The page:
News & Analysis
Reasonableness of Anarcho-Capitalism?
Books can be read and reread at different times in life and yield new insights and interpretations. This is especially true of great books such as FA Hayek's Road to Serfdom. Rereading Road to Serfdom, one is struck anew by the reasonableness of the argument and the quiet eloquence of Hayek's prose. What also becomes true on rereading Hayek is that he always hoped for the integration of Austrian economics with the world's larger sociopolitical environment – even though that environment was increasingly hostile (during his lifetime) to free-market ideas.
Hayek saw merit in certain government activities and believed there was a place for government oversight. Hayek, of course, is the less doctrinaire half of the (Ludwig von) Mises-Hayek tandem. Today, the libertarian conversation has moved on and Mises' more pungent brand of free-market economics is perhaps preferred.
Here at the Bell we have often pointed out the inescapable reality of free-market thinking. Every law and every regulation is a price-fix of sorts and generates – for some service or some product – a queue, a shortage or a forcible redistribution of resources. There is nothing especially radical about this. It is simply the logical outcome of an argument. In fact, it is borne out by the realities all around us; we can see in the collapsing Western economies the bitter fruit of regulatory distortion. Over time, regulatory democracies tend toward more and more distortion. Regulatory overload only makes things worse.
Eventually, we come to the era of fingerpointing and blame-avoidance. The New York Times recently published an article entitled, A Path Is Sought for States to Escape Their Debt Burdens, which suggested that unidentified "policy makers" are beginning to conclude that the US Congress must establish a bankruptcy procedure for states.
The article points out states are barred from seeking protection in federal bankruptcy court. It then adds, "Any effort to change that status would have to clear high constitutional hurdles because the states are considered sovereign. But proponents say some states are so burdened that the only feasible way out may be bankruptcy, giving Illinois, for example, the opportunity to do what General Motors did with the federal government's aid."
The level of desperation must be verging on high tide if "policy makers" are considering state bankruptcy as a way out of local American obligations. Of course this begs the question as to how the federal government is going to handle ITS debts. Outstanding obligations are now said to hover in the area of US$200 trillion, a number the country will find impossible to honor without either hyperinflation or an international jubilee. The Bell wrote about this impossible number here:
Fingerpointing takes several forms. The Anglo-American power elite likes to blame banks and Wall Street. And this tactic is certainly being utilized. Banks are said to have offered a great deal too much credit to the wrong people; comprehensive regulations are being put in place worldwide to make sure they do not do so again.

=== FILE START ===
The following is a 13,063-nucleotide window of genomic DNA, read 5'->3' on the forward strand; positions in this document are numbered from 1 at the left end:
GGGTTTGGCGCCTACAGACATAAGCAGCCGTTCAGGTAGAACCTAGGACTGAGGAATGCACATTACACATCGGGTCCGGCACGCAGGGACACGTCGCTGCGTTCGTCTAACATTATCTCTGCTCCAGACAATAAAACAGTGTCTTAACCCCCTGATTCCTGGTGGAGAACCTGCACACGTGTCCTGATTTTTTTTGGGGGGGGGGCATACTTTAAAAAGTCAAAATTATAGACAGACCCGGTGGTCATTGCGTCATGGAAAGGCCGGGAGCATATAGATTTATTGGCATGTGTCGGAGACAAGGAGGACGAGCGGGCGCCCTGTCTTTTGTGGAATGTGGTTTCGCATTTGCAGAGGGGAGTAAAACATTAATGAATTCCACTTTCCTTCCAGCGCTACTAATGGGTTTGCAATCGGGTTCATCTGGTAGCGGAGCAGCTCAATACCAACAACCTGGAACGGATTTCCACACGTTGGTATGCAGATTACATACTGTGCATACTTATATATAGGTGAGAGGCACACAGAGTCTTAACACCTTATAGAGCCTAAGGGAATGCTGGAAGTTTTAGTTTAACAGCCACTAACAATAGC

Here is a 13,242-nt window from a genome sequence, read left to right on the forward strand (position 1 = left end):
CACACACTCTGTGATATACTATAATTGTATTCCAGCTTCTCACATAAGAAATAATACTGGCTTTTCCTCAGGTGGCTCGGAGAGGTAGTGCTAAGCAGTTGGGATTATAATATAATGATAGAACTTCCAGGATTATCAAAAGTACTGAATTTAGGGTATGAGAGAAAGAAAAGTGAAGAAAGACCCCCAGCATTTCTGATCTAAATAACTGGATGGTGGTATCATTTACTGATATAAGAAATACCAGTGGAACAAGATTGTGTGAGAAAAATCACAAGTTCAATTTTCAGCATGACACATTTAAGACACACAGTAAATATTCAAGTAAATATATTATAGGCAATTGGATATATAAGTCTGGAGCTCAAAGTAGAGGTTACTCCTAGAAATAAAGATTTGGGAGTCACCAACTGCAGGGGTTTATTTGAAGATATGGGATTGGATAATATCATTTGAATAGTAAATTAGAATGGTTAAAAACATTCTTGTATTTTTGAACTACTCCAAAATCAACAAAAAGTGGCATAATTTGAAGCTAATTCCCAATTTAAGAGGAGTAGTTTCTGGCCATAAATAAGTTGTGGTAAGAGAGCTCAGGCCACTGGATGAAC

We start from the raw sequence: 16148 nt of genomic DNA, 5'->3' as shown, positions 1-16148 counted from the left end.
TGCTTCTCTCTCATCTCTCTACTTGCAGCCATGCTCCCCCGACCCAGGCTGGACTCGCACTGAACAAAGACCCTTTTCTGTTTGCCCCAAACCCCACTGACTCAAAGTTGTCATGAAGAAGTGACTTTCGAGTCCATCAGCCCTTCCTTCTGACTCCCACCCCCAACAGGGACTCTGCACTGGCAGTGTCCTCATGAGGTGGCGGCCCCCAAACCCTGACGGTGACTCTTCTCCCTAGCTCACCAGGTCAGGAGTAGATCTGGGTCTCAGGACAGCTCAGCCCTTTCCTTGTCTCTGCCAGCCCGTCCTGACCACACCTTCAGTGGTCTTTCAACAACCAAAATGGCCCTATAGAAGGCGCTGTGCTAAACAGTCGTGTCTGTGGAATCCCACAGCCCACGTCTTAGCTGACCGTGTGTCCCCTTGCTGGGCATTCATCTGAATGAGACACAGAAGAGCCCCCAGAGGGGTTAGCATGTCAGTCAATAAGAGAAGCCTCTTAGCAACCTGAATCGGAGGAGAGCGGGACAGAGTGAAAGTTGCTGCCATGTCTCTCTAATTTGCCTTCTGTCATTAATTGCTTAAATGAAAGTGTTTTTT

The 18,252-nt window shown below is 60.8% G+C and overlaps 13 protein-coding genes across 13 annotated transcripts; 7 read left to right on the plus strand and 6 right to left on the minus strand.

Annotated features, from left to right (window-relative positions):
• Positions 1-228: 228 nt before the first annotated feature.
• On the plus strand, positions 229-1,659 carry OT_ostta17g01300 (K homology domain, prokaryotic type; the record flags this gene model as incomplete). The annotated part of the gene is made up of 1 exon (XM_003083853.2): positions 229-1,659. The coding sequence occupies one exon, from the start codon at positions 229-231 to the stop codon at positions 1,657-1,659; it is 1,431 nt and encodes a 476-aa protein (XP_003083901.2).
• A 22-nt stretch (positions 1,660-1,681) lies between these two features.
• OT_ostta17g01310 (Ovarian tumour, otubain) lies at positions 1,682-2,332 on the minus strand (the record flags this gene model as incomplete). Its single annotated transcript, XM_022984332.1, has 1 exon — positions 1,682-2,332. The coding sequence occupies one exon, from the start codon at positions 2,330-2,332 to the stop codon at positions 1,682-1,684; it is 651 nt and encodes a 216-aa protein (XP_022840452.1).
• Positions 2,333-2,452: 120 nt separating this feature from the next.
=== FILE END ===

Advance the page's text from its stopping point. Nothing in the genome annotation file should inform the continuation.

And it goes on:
The blame game is also applied to individuals and individual concepts. The elite-controlled media is working overtime to make sure that people don't get the "wrong" ideas. Plainly regulatory democracy doesn't work; the central-banking economy – operating under the color or control of government – is a horrible mechanism that ruins people's lives. But even as the media and elite proxies blame banks, so they must make sure that new ideas don't creep into the conversation. This can be accomplished by linking ideas to violence – and then repressing them, forcefully if necessary.
Already at Raw Story, a sizeable alternative (but decidedly not libertarian) news blog, we can see this at work. Raw Story reports on an "anarcho-capitalist" Boston-area blogger who declared "one down, 534 to go" after the shooting of Rep. Gabrielle Giffords – meaning that others in Congress ought to be shot in the head as well. As a result, the police raided Travis Corcoran's house, removed his guns, revoked his license and declared him to be "a credible threat."
Raw Story then pointed out the following: "Corcoran considers himself an ‘anarcho-capitalist,' a radical branch of libertarianism. In a Tweet on January 8, Corcoran declared, ‘Not all killing is murder. US troops have killed many under Obama's presidency. Is he a murderer? Or is it legitimate in war?'"
Corcoran runs a comic book store, and has obviously come to his conclusions (whatever they are) on his own. But the labeling has begun. Of course the great hard-money economist Murray Rothbard – late of the Mises Institute – believed in economic and political processes. He was an educator and spent much of his life teaching, as did his mentor von Mises. There are hundreds of university-situated Austrian economists who are not apt to promote violence. Mises himself fled Europe to avoid World War II.
The problem with this sort of strategy is that it doesn't work very well in the 21st century. The truth-telling of the Internet has taken a tremendous toll on the elite's fear-based promotions. The global warming meme is in tatters; America's serial wars are deeply unpopular; the blame-the-banks shell-game has not distracted public attention from the role of central banks in the West's latest meltdown.